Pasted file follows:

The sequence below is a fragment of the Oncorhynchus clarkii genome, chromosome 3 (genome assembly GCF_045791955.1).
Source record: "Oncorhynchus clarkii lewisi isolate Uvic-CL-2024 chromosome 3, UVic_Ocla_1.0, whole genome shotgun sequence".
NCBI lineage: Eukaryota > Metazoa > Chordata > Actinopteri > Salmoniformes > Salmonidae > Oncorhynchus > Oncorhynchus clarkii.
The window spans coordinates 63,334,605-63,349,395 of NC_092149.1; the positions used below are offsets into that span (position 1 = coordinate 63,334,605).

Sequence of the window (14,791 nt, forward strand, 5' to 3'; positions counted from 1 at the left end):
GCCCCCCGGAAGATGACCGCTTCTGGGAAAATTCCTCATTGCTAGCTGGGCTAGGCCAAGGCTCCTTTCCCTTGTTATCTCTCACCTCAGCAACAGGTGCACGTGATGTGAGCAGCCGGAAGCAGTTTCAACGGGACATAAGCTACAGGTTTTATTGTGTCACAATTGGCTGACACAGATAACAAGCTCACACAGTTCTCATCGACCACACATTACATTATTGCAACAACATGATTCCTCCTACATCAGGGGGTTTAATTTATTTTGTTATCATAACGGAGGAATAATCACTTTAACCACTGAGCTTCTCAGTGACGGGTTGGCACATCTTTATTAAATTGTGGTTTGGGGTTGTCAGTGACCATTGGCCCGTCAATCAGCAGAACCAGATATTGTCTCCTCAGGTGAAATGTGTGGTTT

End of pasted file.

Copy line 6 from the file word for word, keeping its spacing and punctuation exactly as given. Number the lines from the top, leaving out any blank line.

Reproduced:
GCCCCCCGGAAGATGACCGCTTCTGGGAAAATTCCTCATTGCTAGCTGGGCTAGGCCAAGGCTCCTTTCCCTTGTTATCTCTCACCTCAGCAACAGGTGCACGTGATGTGAGCAGCCGGAAGCAGTTTCAACGGGACATAAGCTACAGGTTTTATTGTGTCACAATTGGCTGACACAGATAACAAGCTCACACAGTTCTCATCGACCACACATTACATTATTGCAACAACATGATTCCTCCTACATCAGGGGGTTTAATTTATTTTGTTATCATAACGGAGGAATAATCACTTTAACCACTGAGCTTCTCAGTGACGGGTTGGCACATCTTTATTAAATTGTGGTTTGGGGTTGTCAGTGACCATTGGCCCGTCAATCAGCAGAACCAGATATTGTCTCCTCAGGTGAAATGTGTGGTTT